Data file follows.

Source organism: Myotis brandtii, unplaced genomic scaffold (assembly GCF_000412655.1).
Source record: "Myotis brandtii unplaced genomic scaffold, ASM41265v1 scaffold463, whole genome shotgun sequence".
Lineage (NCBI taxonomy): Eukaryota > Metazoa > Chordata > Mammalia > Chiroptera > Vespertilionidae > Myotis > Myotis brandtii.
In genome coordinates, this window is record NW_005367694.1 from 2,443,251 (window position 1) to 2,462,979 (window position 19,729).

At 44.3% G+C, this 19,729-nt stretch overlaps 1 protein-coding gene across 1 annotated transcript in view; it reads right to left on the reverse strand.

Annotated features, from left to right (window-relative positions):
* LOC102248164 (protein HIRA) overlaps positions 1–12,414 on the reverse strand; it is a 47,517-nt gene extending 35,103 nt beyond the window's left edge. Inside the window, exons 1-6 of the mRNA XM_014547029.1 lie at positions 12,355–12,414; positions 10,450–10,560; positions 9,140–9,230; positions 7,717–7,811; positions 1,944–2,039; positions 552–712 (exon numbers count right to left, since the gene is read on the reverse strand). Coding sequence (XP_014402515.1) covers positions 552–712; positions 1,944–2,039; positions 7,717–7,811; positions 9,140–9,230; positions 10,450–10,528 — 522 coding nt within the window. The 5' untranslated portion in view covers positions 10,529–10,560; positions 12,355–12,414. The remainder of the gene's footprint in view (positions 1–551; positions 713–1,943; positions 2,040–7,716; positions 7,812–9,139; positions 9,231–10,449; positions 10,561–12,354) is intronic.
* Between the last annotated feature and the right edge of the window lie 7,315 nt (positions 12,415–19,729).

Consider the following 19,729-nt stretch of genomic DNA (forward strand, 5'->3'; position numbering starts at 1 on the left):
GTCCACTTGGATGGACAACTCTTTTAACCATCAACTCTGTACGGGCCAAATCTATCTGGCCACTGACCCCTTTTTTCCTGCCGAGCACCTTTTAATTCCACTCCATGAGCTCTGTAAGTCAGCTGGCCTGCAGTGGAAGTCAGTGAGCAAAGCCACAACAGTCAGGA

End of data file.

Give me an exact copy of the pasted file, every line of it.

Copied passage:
Source organism: Myotis brandtii, unplaced genomic scaffold (assembly GCF_000412655.1).
Source record: "Myotis brandtii unplaced genomic scaffold, ASM41265v1 scaffold463, whole genome shotgun sequence".
Lineage (NCBI taxonomy): Eukaryota > Metazoa > Chordata > Mammalia > Chiroptera > Vespertilionidae > Myotis > Myotis brandtii.
In genome coordinates, this window is record NW_005367694.1 from 2,443,251 (window position 1) to 2,462,979 (window position 19,729).

At 44.3% G+C, this 19,729-nt stretch overlaps 1 protein-coding gene across 1 annotated transcript in view; it reads right to left on the reverse strand.

Annotated features, from left to right (window-relative positions):
* LOC102248164 (protein HIRA) overlaps positions 1–12,414 on the reverse strand; it is a 47,517-nt gene extending 35,103 nt beyond the window's left edge. Inside the window, exons 1-6 of the mRNA XM_014547029.1 lie at positions 12,355–12,414; positions 10,450–10,560; positions 9,140–9,230; positions 7,717–7,811; positions 1,944–2,039; positions 552–712 (exon numbers count right to left, since the gene is read on the reverse strand). Coding sequence (XP_014402515.1) covers positions 552–712; positions 1,944–2,039; positions 7,717–7,811; positions 9,140–9,230; positions 10,450–10,528 — 522 coding nt within the window. The 5' untranslated portion in view covers positions 10,529–10,560; positions 12,355–12,414. The remainder of the gene's footprint in view (positions 1–551; positions 713–1,943; positions 2,040–7,716; positions 7,812–9,139; positions 9,231–10,449; positions 10,561–12,354) is intronic.
* Between the last annotated feature and the right edge of the window lie 7,315 nt (positions 12,415–19,729).

Consider the following 19,729-nt stretch of genomic DNA (forward strand, 5'->3'; position numbering starts at 1 on the left):
GTCCACTTGGATGGACAACTCTTTTAACCATCAACTCTGTACGGGCCAAATCTATCTGGCCACTGACCCCTTTTTTCCTGCCGAGCACCTTTTAATTCCACTCCATGAGCTCTGTAAGTCAGCTGGCCTGCAGTGGAAGTCAGTGAGCAAAGCCACAACAGTCAGGA